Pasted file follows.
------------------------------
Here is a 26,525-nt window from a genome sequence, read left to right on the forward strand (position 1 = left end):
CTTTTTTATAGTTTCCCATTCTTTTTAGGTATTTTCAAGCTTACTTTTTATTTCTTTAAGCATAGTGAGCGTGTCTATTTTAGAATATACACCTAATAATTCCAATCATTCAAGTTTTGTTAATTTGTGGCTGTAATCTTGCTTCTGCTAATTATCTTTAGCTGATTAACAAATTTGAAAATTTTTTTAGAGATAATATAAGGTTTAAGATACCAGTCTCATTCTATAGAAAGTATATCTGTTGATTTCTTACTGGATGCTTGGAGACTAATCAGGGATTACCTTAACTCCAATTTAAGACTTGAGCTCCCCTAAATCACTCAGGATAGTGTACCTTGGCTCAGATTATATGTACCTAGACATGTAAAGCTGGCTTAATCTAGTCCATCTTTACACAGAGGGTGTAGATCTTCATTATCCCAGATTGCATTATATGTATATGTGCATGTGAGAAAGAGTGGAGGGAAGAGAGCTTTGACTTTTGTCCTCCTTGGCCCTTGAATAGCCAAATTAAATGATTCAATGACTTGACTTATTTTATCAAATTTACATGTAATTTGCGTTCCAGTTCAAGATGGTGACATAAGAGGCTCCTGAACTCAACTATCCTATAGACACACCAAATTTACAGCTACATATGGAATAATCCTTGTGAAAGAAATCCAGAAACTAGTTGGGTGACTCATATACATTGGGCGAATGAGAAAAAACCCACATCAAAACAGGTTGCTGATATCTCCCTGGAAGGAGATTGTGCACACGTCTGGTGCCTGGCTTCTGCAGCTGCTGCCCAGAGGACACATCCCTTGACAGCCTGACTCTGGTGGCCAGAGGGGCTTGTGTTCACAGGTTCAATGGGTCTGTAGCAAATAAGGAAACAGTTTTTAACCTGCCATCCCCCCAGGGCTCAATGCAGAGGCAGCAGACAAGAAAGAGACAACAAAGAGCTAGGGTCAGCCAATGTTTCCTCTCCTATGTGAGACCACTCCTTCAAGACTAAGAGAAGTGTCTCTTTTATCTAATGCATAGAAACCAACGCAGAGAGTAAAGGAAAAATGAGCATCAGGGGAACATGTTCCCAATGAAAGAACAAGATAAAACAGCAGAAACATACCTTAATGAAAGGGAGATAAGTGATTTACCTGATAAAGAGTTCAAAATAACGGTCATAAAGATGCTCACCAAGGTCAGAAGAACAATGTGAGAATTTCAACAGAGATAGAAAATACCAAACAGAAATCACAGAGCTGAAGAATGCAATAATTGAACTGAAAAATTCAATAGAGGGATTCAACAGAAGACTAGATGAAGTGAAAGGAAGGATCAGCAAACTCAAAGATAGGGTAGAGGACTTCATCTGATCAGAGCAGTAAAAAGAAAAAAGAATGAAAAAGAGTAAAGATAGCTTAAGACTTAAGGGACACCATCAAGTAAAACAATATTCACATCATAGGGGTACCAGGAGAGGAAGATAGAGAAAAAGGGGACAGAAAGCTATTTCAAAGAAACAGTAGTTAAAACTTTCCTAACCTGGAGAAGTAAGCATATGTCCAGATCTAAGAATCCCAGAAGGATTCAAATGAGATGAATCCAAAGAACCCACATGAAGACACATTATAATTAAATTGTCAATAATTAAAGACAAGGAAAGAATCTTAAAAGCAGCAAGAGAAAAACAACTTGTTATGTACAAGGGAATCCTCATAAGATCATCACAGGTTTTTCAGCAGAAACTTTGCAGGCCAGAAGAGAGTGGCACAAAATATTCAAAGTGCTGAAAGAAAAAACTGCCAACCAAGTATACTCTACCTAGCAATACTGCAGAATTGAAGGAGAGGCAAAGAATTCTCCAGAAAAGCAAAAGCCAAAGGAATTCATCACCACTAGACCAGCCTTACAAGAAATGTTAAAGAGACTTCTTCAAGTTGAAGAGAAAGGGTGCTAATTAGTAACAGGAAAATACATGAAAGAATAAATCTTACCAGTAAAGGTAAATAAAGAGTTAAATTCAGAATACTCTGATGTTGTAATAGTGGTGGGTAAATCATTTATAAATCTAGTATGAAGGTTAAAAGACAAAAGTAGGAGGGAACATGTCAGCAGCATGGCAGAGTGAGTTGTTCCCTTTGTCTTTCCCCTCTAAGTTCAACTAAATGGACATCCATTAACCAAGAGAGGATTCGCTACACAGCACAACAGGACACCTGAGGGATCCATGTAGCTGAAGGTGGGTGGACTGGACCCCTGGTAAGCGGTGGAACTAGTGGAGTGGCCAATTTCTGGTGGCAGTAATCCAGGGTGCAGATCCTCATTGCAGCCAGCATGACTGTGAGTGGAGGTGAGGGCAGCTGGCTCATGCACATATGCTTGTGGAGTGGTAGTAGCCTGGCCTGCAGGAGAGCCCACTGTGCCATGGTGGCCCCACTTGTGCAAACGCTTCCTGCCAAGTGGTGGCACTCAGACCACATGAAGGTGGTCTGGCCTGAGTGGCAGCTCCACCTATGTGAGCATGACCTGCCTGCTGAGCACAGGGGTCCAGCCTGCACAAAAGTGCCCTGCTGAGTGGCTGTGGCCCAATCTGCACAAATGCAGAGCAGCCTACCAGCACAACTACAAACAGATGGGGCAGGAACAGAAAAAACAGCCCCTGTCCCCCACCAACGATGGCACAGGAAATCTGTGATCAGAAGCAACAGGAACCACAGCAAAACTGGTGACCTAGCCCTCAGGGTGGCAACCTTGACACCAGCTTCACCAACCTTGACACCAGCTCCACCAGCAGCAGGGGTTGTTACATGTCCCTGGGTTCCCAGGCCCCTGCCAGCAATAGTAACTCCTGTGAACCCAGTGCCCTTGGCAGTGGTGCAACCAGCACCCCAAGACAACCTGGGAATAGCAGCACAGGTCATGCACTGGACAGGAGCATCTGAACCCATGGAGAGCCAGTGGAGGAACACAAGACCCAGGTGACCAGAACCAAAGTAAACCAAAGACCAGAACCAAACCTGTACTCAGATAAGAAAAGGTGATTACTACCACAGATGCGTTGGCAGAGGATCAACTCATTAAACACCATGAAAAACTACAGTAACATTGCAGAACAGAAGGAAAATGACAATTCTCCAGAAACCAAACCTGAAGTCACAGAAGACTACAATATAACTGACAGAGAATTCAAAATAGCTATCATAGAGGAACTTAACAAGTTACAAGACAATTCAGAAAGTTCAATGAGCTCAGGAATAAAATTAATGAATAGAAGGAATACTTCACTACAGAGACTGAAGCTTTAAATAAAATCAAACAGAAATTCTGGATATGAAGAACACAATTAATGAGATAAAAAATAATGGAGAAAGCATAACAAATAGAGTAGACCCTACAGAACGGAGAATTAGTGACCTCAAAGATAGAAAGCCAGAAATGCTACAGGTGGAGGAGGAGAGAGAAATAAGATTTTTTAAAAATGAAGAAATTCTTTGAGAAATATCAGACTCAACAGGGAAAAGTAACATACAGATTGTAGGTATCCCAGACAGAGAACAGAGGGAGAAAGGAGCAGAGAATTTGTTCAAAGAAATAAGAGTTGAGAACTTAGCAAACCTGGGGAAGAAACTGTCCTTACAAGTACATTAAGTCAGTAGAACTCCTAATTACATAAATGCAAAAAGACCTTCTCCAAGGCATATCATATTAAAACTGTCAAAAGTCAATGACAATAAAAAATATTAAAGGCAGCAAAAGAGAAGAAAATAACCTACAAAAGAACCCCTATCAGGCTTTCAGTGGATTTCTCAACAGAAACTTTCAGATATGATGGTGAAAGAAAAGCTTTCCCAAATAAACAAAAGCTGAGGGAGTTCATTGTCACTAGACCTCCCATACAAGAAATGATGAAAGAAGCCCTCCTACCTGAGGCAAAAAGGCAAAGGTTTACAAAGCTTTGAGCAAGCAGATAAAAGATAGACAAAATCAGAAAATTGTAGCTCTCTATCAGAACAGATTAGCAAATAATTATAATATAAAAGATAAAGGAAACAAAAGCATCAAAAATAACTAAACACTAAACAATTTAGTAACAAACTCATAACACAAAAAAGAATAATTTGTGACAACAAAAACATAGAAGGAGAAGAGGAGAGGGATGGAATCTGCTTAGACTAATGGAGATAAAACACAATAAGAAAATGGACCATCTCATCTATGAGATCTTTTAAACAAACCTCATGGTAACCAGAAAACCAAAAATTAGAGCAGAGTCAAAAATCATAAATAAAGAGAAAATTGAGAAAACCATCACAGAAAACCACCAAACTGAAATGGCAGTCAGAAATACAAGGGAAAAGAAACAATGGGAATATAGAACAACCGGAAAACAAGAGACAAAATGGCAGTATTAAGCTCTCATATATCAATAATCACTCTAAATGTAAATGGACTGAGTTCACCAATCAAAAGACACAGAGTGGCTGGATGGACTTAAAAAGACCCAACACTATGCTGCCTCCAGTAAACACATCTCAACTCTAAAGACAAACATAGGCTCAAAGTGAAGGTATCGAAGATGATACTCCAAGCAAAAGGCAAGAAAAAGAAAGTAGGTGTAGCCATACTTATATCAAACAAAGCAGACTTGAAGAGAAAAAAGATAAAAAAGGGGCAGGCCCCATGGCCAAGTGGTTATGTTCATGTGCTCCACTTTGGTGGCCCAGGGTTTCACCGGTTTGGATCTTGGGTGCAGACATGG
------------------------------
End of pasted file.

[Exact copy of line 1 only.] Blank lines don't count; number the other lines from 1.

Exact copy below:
Here is a 26,525-nt window from a genome sequence, read left to right on the forward strand (position 1 = left end):